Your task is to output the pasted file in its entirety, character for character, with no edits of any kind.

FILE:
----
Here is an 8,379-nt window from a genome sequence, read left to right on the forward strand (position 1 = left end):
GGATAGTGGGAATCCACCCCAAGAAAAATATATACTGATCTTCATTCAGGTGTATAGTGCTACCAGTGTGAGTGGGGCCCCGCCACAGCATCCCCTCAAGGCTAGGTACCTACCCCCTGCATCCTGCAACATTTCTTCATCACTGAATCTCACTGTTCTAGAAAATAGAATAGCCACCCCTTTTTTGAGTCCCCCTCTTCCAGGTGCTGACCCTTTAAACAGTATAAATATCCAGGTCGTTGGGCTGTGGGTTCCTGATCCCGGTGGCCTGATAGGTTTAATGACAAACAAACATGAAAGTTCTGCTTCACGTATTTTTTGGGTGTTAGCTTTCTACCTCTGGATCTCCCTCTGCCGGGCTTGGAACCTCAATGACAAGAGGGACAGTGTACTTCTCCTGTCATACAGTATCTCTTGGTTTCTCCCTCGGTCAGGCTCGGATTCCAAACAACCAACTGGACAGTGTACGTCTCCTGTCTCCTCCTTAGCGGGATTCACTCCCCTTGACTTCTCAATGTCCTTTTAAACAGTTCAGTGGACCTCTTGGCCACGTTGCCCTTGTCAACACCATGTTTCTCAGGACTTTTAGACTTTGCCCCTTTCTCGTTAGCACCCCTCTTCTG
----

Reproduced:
Here is an 8,379-nt window from a genome sequence, read left to right on the forward strand (position 1 = left end):
GGATAGTGGGAATCCACCCCAAGAAAAATATATACTGATCTTCATTCAGGTGTATAGTGCTACCAGTGTGAGTGGGGCCCCGCCACAGCATCCCCTCAAGGCTAGGTACCTACCCCCTGCATCCTGCAACATTTCTTCATCACTGAATCTCACTGTTCTAGAAAATAGAATAGCCACCCCTTTTTTGAGTCCCCCTCTTCCAGGTGCTGACCCTTTAAACAGTATAAATATCCAGGTCGTTGGGCTGTGGGTTCCTGATCCCGGTGGCCTGATAGGTTTAATGACAAACAAACATGAAAGTTCTGCTTCACGTATTTTTTGGGTGTTAGCTTTCTACCTCTGGATCTCCCTCTGCCGGGCTTGGAACCTCAATGACAAGAGGGACAGTGTACTTCTCCTGTCATACAGTATCTCTTGGTTTCTCCCTCGGTCAGGCTCGGATTCCAAACAACCAACTGGACAGTGTACGTCTCCTGTCTCCTCCTTAGCGGGATTCACTCCCCTTGACTTCTCAATGTCCTTTTAAACAGTTCAGTGGACCTCTTGGCCACGTTGCCCTTGTCAACACCATGTTTCTCAGGACTTTTAGACTTTGCCCCTTTCTCGTTAGCACCCCTCTTCTG